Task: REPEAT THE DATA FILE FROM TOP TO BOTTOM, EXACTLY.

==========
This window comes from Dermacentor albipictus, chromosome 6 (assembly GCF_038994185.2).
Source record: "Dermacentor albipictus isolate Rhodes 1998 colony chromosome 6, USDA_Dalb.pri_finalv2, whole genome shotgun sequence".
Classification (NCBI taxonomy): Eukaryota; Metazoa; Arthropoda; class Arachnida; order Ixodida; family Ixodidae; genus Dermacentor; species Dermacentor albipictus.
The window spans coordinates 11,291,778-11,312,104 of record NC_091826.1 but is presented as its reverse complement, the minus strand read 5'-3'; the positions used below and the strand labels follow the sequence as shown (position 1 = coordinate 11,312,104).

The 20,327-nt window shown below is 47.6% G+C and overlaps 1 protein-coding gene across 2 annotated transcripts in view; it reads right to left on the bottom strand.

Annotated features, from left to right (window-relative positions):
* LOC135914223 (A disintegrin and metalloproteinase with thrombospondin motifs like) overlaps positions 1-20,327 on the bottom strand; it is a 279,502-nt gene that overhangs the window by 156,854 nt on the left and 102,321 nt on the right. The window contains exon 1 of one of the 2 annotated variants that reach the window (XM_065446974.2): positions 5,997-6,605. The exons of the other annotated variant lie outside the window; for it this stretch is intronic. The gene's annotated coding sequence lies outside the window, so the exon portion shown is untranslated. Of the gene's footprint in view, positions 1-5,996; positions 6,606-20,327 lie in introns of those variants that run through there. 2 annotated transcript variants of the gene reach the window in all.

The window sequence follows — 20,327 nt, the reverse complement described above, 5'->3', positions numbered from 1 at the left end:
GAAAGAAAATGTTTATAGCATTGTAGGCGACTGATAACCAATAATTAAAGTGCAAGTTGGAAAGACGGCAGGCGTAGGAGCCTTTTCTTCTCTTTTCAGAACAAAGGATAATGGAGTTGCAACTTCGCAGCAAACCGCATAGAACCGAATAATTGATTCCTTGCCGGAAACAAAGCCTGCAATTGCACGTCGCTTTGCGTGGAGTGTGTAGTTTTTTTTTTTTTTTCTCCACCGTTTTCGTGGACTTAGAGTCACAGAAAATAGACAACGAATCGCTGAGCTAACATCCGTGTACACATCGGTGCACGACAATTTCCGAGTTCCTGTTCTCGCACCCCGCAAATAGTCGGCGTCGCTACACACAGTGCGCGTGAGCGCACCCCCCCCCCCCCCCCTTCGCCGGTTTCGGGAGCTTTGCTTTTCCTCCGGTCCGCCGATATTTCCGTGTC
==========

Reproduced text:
This window comes from Dermacentor albipictus, chromosome 6 (assembly GCF_038994185.2).
Source record: "Dermacentor albipictus isolate Rhodes 1998 colony chromosome 6, USDA_Dalb.pri_finalv2, whole genome shotgun sequence".
Classification (NCBI taxonomy): Eukaryota; Metazoa; Arthropoda; class Arachnida; order Ixodida; family Ixodidae; genus Dermacentor; species Dermacentor albipictus.
The window spans coordinates 11,291,778-11,312,104 of record NC_091826.1 but is presented as its reverse complement, the minus strand read 5'-3'; the positions used below and the strand labels follow the sequence as shown (position 1 = coordinate 11,312,104).

The 20,327-nt window shown below is 47.6% G+C and overlaps 1 protein-coding gene across 2 annotated transcripts in view; it reads right to left on the bottom strand.

Annotated features, from left to right (window-relative positions):
* LOC135914223 (A disintegrin and metalloproteinase with thrombospondin motifs like) overlaps positions 1-20,327 on the bottom strand; it is a 279,502-nt gene that overhangs the window by 156,854 nt on the left and 102,321 nt on the right. The window contains exon 1 of one of the 2 annotated variants that reach the window (XM_065446974.2): positions 5,997-6,605. The exons of the other annotated variant lie outside the window; for it this stretch is intronic. The gene's annotated coding sequence lies outside the window, so the exon portion shown is untranslated. Of the gene's footprint in view, positions 1-5,996; positions 6,606-20,327 lie in introns of those variants that run through there. 2 annotated transcript variants of the gene reach the window in all.

The window sequence follows — 20,327 nt, the reverse complement described above, 5'->3', positions numbered from 1 at the left end:
GAAAGAAAATGTTTATAGCATTGTAGGCGACTGATAACCAATAATTAAAGTGCAAGTTGGAAAGACGGCAGGCGTAGGAGCCTTTTCTTCTCTTTTCAGAACAAAGGATAATGGAGTTGCAACTTCGCAGCAAACCGCATAGAACCGAATAATTGATTCCTTGCCGGAAACAAAGCCTGCAATTGCACGTCGCTTTGCGTGGAGTGTGTAGTTTTTTTTTTTTTTTCTCCACCGTTTTCGTGGACTTAGAGTCACAGAAAATAGACAACGAATCGCTGAGCTAACATCCGTGTACACATCGGTGCACGACAATTTCCGAGTTCCTGTTCTCGCACCCCGCAAATAGTCGGCGTCGCTACACACAGTGCGCGTGAGCGCACCCCCCCCCCCCCCCCTTCGCCGGTTTCGGGAGCTTTGCTTTTCCTCCGGTCCGCCGATATTTCCGTGTC